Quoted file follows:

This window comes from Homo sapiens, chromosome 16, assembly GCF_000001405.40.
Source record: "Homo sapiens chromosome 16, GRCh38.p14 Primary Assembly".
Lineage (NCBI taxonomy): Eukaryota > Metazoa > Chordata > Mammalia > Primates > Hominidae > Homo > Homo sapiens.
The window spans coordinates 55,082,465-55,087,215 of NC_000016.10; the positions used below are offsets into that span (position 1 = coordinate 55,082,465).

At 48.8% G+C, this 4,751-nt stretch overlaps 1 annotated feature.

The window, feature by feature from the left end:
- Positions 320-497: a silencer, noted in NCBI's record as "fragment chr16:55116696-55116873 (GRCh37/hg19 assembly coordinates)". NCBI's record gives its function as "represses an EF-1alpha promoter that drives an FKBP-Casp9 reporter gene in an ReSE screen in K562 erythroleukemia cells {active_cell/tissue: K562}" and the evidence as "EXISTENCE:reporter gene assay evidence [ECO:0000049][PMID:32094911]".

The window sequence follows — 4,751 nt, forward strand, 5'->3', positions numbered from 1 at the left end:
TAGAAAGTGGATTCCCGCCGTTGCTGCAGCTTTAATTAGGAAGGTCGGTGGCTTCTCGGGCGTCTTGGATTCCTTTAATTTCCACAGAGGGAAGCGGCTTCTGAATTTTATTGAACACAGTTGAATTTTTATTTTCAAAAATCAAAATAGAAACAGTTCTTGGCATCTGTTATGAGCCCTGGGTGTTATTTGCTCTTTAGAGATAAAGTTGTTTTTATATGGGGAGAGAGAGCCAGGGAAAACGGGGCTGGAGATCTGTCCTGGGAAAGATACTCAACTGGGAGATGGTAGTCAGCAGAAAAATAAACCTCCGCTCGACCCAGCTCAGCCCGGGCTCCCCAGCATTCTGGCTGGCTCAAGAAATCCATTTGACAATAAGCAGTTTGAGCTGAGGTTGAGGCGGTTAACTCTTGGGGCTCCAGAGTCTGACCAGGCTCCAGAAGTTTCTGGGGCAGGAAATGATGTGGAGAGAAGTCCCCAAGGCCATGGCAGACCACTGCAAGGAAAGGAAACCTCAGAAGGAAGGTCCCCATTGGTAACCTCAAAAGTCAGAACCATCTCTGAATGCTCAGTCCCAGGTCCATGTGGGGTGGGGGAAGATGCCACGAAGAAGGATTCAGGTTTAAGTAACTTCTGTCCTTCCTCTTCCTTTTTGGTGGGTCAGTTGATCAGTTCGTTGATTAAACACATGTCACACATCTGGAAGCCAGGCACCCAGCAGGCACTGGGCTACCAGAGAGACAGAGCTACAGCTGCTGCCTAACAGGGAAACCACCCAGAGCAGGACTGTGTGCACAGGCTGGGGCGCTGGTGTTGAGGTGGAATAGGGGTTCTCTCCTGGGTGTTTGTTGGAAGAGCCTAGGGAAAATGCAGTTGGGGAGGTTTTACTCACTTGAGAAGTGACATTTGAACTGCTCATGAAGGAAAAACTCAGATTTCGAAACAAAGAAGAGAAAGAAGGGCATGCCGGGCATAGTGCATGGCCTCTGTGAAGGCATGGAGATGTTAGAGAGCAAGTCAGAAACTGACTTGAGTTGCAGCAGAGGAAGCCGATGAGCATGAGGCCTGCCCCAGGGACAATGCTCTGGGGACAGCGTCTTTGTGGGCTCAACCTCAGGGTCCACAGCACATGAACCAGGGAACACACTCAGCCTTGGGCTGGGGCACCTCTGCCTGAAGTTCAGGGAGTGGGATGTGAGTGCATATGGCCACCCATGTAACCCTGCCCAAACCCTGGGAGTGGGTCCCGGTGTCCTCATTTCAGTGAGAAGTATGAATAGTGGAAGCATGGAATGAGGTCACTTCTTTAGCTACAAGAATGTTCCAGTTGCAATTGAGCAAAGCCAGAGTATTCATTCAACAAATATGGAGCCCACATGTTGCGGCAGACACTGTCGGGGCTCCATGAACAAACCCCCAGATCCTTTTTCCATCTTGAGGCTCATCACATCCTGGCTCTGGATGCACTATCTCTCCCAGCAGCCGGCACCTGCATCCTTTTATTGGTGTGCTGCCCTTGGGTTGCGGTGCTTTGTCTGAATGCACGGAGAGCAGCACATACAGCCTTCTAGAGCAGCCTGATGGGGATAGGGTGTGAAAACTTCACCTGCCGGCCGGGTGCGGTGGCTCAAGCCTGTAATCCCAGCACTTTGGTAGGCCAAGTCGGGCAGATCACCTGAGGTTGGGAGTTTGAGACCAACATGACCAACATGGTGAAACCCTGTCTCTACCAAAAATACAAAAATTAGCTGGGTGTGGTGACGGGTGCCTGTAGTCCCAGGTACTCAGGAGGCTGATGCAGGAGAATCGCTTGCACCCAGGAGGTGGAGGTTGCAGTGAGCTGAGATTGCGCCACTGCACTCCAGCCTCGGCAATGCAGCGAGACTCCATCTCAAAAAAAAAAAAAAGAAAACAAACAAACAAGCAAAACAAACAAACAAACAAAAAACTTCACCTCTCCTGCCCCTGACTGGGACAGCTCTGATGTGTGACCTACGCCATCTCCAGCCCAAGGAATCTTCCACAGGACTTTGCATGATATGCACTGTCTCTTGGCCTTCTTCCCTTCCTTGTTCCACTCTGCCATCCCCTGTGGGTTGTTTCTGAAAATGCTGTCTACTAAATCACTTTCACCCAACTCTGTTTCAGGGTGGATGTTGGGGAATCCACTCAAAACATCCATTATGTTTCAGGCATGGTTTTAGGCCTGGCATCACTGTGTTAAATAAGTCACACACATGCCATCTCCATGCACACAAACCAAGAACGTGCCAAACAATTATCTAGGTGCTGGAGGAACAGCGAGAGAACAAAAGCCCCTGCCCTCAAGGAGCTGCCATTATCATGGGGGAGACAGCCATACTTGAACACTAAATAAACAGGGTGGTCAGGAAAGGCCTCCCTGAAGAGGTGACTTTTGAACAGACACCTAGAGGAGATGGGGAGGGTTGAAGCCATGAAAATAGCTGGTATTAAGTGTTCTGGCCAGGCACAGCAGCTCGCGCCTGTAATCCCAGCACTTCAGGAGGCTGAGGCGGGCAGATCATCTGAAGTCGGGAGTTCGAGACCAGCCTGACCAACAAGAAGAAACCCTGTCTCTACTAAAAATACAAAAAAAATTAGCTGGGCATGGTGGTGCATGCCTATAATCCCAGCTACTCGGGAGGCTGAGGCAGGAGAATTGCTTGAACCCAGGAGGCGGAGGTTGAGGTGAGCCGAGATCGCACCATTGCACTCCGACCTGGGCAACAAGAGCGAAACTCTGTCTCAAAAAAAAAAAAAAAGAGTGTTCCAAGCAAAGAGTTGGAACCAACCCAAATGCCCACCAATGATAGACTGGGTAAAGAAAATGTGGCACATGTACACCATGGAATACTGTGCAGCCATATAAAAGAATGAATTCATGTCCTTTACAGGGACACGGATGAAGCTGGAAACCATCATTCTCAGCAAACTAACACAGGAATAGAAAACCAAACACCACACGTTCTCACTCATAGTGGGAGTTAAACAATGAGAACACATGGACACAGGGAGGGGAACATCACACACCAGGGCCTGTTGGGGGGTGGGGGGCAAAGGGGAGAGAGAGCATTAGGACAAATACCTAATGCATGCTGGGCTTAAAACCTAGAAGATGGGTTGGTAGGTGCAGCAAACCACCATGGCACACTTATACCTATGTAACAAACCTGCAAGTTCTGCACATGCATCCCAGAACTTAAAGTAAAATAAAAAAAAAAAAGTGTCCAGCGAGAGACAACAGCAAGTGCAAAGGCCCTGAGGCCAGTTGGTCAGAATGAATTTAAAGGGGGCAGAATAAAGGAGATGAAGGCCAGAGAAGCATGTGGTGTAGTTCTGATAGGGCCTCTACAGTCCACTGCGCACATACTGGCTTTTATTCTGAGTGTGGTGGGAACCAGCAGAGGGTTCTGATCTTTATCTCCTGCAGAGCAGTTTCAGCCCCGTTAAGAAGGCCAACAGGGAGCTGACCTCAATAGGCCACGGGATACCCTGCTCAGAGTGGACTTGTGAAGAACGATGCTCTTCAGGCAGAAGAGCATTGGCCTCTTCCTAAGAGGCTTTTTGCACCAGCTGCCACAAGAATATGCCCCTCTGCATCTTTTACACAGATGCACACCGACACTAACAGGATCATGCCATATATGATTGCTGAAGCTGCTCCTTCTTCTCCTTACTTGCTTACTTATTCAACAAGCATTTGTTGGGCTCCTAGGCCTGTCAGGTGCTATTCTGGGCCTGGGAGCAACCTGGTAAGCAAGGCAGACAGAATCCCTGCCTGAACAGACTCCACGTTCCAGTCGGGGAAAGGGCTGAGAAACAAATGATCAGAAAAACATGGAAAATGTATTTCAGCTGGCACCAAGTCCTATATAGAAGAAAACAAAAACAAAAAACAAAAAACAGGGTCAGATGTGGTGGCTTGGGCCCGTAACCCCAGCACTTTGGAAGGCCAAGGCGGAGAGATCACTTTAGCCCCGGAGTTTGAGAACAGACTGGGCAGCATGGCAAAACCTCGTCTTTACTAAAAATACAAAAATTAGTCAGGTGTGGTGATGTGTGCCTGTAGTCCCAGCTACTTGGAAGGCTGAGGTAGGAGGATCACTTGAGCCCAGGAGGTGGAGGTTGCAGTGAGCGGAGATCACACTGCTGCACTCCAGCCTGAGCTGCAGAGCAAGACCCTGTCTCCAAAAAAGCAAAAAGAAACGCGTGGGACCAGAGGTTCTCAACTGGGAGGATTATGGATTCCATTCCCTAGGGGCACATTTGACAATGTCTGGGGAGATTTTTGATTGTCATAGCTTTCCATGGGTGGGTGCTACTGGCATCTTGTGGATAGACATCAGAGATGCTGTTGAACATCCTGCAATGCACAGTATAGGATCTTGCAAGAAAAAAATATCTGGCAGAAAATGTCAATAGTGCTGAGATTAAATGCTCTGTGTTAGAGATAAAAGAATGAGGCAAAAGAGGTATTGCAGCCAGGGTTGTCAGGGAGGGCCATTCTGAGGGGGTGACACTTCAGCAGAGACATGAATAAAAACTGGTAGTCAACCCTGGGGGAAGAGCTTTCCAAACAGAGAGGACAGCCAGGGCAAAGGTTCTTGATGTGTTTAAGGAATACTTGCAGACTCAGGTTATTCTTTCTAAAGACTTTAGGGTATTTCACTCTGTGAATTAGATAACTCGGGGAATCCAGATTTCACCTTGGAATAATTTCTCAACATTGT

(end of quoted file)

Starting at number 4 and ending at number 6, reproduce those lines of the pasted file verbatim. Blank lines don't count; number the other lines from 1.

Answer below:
The window spans coordinates 55,082,465-55,087,215 of NC_000016.10; the positions used below are offsets into that span (position 1 = coordinate 55,082,465).

At 48.8% G+C, this 4,751-nt stretch overlaps 1 annotated feature.

The window, feature by feature from the left end: